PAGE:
posted by jeanmari on Jun 8, 2010 - 40 comments

The trouble with CG is that nothing is left up to chance

Since the mid 1990s, Don Hertzfeldt has been making animated shorts by hand. To date, his 8 primary films have an apprioximate runtime of 75 minutes, and in total have won 117 awards, all shot on 16 or 35 milimeter film. (There is another 8 minutes or so that was part of the Animation Show (previously).) His recent films have been shot on the same camera rig that recorded It's the Great Pumpkin, Charlie Brown (1966), as he noted in a 2007 interview (part of a Scene Unseen Podcast (direct link to the MP3)). Hertzfeltd is currently two thirds of the way through his most ambitious project to date, a trilogy of films which have been called "the closest thing on film yet to Kubrick's 2001: A Space Odyssey." (Video links inside) [more inside]
posted by filthy light thief on May 15, 2009 - 31 comments

The Visual Telling of Stories

The Visual Telling of Stories
A lyrical encyclopedia of visual propositions;
a visually orientated taxonomy of the ways in which pictures are used to tell stories.
[more inside]
posted by carsonb on Feb 18, 2009 - 5 comments

Short films, court métrages and more from up north

Mentioned here earlier in its beta form, Canada's National Film Board has released the bulk of its films online, for free, in the NFB Screening Room. With hundreds of films from the 1920s onwards, including groundbreaking work by animator Norman McLaren, documentaries, dramas, bizarre anti-smoking (or pro-smoking?) screeds and much, much more, it's a breathtaking trove of amazing film to be discovered from north of the 49th. [more inside]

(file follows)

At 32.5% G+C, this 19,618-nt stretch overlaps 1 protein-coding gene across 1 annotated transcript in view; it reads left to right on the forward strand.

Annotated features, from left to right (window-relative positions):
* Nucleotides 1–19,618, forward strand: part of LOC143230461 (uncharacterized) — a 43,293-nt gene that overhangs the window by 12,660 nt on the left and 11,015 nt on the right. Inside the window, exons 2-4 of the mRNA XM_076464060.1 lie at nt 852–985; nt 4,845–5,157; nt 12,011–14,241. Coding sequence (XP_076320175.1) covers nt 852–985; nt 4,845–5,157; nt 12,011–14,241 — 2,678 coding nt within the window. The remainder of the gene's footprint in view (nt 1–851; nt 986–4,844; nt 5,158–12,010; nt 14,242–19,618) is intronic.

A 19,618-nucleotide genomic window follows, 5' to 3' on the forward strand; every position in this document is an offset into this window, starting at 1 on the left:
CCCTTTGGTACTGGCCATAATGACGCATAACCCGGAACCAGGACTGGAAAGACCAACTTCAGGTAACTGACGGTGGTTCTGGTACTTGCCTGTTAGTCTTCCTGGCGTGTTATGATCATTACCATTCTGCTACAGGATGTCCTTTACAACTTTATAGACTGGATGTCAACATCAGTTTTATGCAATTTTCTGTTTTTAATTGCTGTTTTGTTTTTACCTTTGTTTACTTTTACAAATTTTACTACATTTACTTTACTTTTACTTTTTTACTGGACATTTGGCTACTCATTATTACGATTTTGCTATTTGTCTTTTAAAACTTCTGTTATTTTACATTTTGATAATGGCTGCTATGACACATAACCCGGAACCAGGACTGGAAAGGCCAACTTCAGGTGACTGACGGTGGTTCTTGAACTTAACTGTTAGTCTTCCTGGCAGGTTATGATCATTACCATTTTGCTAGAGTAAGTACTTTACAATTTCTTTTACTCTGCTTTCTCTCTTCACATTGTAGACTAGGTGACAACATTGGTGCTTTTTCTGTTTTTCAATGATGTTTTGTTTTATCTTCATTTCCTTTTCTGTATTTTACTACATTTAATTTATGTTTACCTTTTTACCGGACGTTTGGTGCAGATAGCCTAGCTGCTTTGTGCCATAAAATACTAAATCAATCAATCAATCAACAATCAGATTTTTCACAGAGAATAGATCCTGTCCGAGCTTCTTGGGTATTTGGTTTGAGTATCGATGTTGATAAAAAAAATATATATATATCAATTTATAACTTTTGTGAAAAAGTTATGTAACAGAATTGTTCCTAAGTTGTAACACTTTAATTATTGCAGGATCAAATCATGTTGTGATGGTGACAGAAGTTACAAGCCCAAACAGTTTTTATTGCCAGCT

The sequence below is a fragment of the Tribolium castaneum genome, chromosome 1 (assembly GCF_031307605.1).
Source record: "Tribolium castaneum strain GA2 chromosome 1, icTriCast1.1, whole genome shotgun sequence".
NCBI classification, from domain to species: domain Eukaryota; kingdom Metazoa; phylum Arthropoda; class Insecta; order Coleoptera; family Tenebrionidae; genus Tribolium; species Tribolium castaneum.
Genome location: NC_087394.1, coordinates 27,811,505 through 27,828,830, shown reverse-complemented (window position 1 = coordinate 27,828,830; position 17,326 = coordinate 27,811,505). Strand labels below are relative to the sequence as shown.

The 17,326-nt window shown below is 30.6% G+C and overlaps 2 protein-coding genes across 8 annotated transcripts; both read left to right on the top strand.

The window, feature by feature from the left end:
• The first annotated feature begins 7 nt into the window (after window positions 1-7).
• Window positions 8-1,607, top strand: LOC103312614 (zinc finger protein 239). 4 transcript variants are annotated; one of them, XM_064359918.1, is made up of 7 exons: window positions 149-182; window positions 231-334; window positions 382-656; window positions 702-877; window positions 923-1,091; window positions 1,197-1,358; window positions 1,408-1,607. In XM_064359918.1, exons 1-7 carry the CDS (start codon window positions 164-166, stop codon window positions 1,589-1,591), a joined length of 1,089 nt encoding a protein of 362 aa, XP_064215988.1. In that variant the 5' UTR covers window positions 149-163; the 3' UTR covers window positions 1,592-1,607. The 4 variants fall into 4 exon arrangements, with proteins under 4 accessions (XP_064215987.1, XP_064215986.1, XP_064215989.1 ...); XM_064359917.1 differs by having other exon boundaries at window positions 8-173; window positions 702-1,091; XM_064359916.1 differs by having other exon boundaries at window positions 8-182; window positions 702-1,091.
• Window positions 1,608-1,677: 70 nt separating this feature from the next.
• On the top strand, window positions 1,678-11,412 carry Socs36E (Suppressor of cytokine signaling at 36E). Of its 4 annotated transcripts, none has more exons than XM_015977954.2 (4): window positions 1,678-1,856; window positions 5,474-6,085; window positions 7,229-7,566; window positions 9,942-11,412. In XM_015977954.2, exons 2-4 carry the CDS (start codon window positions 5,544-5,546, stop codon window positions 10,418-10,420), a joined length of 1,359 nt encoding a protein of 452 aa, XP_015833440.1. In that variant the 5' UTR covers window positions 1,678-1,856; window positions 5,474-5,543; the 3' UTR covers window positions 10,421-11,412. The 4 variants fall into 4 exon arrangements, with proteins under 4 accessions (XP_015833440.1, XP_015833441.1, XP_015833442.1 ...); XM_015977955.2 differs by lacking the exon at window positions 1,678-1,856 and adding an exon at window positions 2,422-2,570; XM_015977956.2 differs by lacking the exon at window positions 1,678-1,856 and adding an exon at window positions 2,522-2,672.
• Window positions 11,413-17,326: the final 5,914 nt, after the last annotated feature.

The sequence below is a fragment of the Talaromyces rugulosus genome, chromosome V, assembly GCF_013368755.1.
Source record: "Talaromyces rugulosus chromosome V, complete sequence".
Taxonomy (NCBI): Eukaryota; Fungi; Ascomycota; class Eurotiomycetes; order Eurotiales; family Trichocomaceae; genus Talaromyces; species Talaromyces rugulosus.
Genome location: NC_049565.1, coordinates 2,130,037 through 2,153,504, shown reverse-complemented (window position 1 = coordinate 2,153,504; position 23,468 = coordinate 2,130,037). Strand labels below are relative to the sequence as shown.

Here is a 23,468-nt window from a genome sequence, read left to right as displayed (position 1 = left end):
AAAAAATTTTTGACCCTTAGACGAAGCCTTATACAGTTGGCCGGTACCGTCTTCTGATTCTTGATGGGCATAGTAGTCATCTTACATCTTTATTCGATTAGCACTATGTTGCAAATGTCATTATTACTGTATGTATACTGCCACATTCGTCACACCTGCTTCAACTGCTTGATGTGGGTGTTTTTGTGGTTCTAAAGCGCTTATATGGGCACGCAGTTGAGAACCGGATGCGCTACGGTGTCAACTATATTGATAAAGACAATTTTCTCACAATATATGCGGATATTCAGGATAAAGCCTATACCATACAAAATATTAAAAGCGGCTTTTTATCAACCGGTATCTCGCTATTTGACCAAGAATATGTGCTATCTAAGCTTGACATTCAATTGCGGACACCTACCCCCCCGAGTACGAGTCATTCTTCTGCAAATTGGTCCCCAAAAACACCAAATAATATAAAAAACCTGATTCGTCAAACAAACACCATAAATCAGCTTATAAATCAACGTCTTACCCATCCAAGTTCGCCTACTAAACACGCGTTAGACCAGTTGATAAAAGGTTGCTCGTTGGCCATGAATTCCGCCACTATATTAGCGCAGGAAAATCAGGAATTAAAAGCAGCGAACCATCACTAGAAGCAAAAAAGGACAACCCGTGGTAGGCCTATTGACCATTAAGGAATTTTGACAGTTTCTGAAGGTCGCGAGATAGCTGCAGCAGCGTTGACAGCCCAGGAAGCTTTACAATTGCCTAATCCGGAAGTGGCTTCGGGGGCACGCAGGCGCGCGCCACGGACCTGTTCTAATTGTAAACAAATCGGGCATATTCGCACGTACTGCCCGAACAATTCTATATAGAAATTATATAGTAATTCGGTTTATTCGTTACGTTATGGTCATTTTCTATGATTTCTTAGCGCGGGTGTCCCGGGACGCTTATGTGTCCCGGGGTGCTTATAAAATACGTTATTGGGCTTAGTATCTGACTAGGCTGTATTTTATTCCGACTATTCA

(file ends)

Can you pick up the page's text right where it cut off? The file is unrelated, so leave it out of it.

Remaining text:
posted by Shepherd on Jan 22, 2009 - 53 comments

Animation Treasures

The author of this site takes screen-shots from long-pan scenes of classic animation and puts them together to re-create the original larger background images. Much cooler than it sounds, honest. [via MeFi's own kokogiak, sort of]
posted by stavrosthewonderchicken on Aug 10, 2007 - 47 comments

Th-th-th-that's a lot of title cards, folks!

The Warner Bros. Cartoons Filmography And Title Card Gallery has more title cards and coloured rings than you can shake a carrot at. A great resource that goes hand-in-hand with this and this for all your Looney Tunes-related research.
posted by Robot Johnny on Nov 29, 2004 - 10 comments

The current cinema

If all goes well, and I think it will, we will soon be entering a golden age of American cinema, the likes of which we haven't seen since the heyday of Scorsese and Coppola. Behold: Nicole Kidman and Jason Schwartzman to star in Bewitched; Vince Vaughn in talks to play Racer X in live-action Speed Racer movie; Paris Hilton in talks to star in Dungeons and Dragons 2.
posted by Prospero on Jun 24, 2004 - 49 comments

555-LIST

555-LIST Insane Collection of 555 phone numbers from TV-Movies-cartoons. 555-6542 Rev. Lovejoy The Simpsons 555-4044 Tanners residence ALF
posted by Niahmas on Jan 12, 2002 - 4 comments